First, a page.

Testing React applications with Jest and Enzyme

Testing is an essential part of software development, ensures maintainability of code. Writing automatic tests helps to locate new bugs, improve quality and perfectly complements manual testing.

In this article we will go through the set up and some of most common ways to test React application developed with create-react-app (CRA) 2.1.3 version.

To get started, let me introduce today’s heroes:

  1. Jest – a JavaScript testing framework by Facebook. We are using CRA where Jest is installed automatically. Its job is to take all test files in our project, run the tests and display results in terminal. Jest can be used with non-react applications.
  2. Enzyme – is a testing tool developed and managed by Airbnb. Enzyme uses several of the utilities provided by React to build its API. Enzyme works only with React.

SET UP

  • Setting up React application with CRA
create-react-app testing
cd testing
npm start
  • Setting up Enzyme
npm install --save enzyme enzyme-adapter-react-16

Put your attention to version of React which you are using. Here we have 16, but Enzyme has adapters for all versions. Here you will find details: Enzyme installation guide.

To finish configuration, we have to create a new file called setupTests.js under src directory, so we can use Enzyme in any of test files. Name is very important here.

setupTests.js

import Enzyme from 'enzyme';
import Adapter from 'enzyme-adapter-react-16';

Enzyme.configure({adapter: new Adapter() });

This is it! Installation is behind us.

FUNCTIONS IN ENZYME

We will use the functions below. They will create instances of our components and return back objects which we can use to write tests

  • Static – renders the given component and returns plain HTML
  • Shallow – most basic version, it renders only given component without children. Perfect for unit tests
  • Full DOM which renders the components with all children, here we are able to interact with components

TEST STRUCTURE

Our tests will be placed in a new directory __tests__

It is a good habit to organize tests in this way. Jest will run all files located inside.

To make it easy to recognize which test pertain to which file, we are describing them in the same way as tested file: .test.js at the end.

Our tests will always be in schema:

it ('test description', function which contain logic of our test);

Function inside our test can contain few expectations, where we can describe the value which we expect to see.

FINALLY TEST!

Below is the content of two simple components:

List.js

import React, { Component } from 'react';


class List extends Component {
    render() {
        return (
            <form>
              <h3>Add new element</h3>
              <textarea />
              <div>
                <button>Save</button>
              </div>
            </form>
        );
    }
}

export default List;

App.js

import React from 'react';
import List from './List'

export default()=>{
    return (
        <div><List /></div>
    );
};

Let’s simply test rendering List.js component. We will use shallow function as we don’t need to render its children. If component is working correctly test will pass, otherwise it will fail.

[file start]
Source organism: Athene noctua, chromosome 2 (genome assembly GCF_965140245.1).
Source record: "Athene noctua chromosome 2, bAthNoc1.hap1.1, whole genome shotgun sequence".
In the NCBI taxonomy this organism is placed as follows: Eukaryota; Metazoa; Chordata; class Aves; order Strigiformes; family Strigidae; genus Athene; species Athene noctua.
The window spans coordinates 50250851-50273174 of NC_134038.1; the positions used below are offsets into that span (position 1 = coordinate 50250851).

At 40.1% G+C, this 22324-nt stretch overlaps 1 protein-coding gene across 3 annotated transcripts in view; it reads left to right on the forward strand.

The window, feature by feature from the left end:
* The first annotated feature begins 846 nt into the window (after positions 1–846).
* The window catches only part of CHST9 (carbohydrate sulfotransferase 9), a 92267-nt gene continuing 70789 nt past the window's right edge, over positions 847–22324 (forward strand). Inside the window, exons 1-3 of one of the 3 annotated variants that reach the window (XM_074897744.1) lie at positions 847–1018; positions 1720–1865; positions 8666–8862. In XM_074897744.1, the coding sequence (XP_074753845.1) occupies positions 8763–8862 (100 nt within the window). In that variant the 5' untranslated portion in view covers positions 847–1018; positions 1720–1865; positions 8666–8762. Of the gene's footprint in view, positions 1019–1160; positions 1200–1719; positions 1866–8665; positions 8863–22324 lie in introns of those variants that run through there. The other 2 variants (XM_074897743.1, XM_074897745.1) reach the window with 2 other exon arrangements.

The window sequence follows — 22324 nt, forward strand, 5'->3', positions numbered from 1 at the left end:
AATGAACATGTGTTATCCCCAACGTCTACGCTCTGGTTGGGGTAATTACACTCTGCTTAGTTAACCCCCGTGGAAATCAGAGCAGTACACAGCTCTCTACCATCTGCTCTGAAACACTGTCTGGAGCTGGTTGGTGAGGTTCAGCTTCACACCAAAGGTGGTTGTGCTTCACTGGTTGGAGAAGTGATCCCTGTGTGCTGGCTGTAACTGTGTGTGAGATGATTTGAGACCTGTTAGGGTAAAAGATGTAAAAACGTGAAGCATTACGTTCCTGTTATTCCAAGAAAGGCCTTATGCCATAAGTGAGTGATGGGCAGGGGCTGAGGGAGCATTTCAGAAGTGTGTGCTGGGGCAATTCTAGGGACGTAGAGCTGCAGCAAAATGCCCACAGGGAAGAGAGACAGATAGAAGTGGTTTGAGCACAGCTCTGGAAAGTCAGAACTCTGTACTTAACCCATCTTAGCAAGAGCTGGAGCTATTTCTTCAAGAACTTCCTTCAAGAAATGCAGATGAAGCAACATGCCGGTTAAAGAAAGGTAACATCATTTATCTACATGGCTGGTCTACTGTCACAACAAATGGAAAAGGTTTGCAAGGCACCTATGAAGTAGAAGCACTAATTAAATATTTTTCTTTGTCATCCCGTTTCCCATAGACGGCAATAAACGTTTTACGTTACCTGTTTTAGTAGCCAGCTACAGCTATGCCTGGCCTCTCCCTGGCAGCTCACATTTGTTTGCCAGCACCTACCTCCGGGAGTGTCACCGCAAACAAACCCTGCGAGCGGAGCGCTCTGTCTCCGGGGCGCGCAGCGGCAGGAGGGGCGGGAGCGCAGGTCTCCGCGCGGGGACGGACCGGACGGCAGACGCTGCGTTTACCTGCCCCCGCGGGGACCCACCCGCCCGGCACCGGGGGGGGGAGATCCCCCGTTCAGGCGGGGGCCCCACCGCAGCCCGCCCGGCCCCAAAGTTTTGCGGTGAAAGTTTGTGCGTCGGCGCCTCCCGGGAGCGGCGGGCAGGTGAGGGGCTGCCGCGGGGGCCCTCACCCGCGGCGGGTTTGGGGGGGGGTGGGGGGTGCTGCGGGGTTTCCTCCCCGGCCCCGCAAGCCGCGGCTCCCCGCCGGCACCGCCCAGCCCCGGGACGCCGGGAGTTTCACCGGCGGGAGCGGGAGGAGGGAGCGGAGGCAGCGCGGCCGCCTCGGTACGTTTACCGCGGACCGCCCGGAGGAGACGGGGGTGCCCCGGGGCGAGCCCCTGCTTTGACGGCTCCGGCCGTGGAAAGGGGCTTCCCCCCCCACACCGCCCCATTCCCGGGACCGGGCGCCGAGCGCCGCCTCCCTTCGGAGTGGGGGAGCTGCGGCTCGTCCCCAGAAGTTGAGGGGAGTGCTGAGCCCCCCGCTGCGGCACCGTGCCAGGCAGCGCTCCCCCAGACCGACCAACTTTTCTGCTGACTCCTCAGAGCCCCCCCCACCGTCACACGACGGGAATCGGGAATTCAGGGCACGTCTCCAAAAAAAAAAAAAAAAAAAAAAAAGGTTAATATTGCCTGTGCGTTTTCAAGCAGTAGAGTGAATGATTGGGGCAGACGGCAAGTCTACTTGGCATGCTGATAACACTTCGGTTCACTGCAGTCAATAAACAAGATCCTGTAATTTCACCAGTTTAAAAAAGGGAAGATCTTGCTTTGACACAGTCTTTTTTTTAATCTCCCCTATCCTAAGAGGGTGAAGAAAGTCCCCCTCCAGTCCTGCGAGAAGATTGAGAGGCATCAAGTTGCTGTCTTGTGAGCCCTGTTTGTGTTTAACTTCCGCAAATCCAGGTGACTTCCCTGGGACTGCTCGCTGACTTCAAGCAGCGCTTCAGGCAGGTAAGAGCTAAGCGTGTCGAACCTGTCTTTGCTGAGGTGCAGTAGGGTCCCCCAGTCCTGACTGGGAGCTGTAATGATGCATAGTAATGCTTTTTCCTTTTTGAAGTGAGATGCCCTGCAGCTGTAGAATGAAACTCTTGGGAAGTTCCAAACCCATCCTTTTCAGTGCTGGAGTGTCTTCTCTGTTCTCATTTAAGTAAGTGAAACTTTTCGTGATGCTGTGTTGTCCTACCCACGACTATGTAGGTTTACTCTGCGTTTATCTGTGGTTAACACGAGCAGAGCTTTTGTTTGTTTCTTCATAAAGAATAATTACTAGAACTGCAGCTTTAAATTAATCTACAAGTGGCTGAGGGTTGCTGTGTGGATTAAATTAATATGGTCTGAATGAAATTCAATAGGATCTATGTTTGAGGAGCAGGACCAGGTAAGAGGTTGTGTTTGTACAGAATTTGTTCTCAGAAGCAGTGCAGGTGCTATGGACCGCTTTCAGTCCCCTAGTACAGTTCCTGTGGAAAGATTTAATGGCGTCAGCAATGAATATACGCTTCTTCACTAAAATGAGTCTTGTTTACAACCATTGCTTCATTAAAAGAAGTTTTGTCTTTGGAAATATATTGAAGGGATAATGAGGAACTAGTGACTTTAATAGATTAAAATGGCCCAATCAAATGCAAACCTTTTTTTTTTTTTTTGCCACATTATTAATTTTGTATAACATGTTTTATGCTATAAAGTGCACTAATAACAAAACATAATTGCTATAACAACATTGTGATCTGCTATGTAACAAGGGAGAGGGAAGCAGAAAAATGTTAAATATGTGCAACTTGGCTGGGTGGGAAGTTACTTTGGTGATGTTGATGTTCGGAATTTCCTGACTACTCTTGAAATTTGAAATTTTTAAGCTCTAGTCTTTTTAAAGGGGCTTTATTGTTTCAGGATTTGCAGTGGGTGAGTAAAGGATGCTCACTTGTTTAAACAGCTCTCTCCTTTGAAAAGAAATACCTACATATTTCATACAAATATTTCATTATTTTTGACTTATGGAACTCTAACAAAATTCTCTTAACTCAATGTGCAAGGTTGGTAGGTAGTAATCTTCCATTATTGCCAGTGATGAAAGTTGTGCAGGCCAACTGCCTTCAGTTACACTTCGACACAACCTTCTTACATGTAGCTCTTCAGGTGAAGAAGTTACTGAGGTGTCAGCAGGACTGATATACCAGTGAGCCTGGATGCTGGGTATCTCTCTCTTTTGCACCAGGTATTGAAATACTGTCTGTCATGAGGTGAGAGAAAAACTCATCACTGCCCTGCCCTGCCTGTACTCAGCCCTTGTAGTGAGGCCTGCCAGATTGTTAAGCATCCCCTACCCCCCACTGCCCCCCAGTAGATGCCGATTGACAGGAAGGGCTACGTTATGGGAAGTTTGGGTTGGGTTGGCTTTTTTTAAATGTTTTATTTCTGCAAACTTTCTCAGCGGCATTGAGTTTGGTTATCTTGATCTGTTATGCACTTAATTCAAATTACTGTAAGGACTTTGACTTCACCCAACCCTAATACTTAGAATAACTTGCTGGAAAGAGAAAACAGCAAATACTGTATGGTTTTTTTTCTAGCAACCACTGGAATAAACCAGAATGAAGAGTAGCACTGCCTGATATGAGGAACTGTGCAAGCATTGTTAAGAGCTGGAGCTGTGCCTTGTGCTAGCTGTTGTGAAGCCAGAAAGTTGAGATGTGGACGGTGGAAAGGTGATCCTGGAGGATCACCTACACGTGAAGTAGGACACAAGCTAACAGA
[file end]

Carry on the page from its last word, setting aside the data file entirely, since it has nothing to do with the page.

List.test.js

import React from 'react';
import { shallow } from 'enzyme'; 
import List from '../List';

it('renders without crashing', () => {
  shallow(<List />);
});

Now check if the test will pass by typing in terminal

npm test

Great! Our fist test works. To end testing mode just press ctrl+c.

Now we will check the components instance.We want to check if List.js component is located in App.js.

App.test.js

import React from 'react';
import { shallow } from 'enzyme'; 
import App from '../App';
import List from '../List';

it('shows the list', () => {
  const wrapped = shallow(<App />);
  expect(wrapped.find(List).length).toEqual(1);
});

const wrapped means that the object which we will have from shallow(<App />) is a wrapped version of App component.

And both tests passed!

In similar way as above we can check if our component contains button and input area:

List.test.js

import React from 'react';
import { mount } from 'enzyme'; 
import List from '../List';

it('contains button and text area', () => {
  const wrapped = mount(<List />);
  expect(wrapped.find('textarea').length).toEqual(1);
  expect(wrapped.find('button').length).toEqual(1);
});

Find is very powerful in tests. Thanks to it, we can detect every class, HTML element, attribute syntax, prop or object property selector and check if it meets our expectations.

Now the question is, how to test…. a test?

We can check it by changing expected value to an incorrect one. Let’s try to pretend that we don’t have a button in List.js, we put value 0 instead of 1 in test file. Now test should fail

List.test.js

it('shows button', () => {
    const wrapped = shallow (<List />);
    expect(wrapped.find('button').length).toEqual(0);
});

Indeed it happened, Jest shows us exactly what goes wrong.

CONCLUSION

Jest and Enzyme are well integrated and provide flexible testing abilities. Configuration is very easy what is a great advantage. We did not delve into the specific methods but now surely we are able to evaluate Jest’s and Enzyme’s efficiency.

Origin: www.linkedin.com

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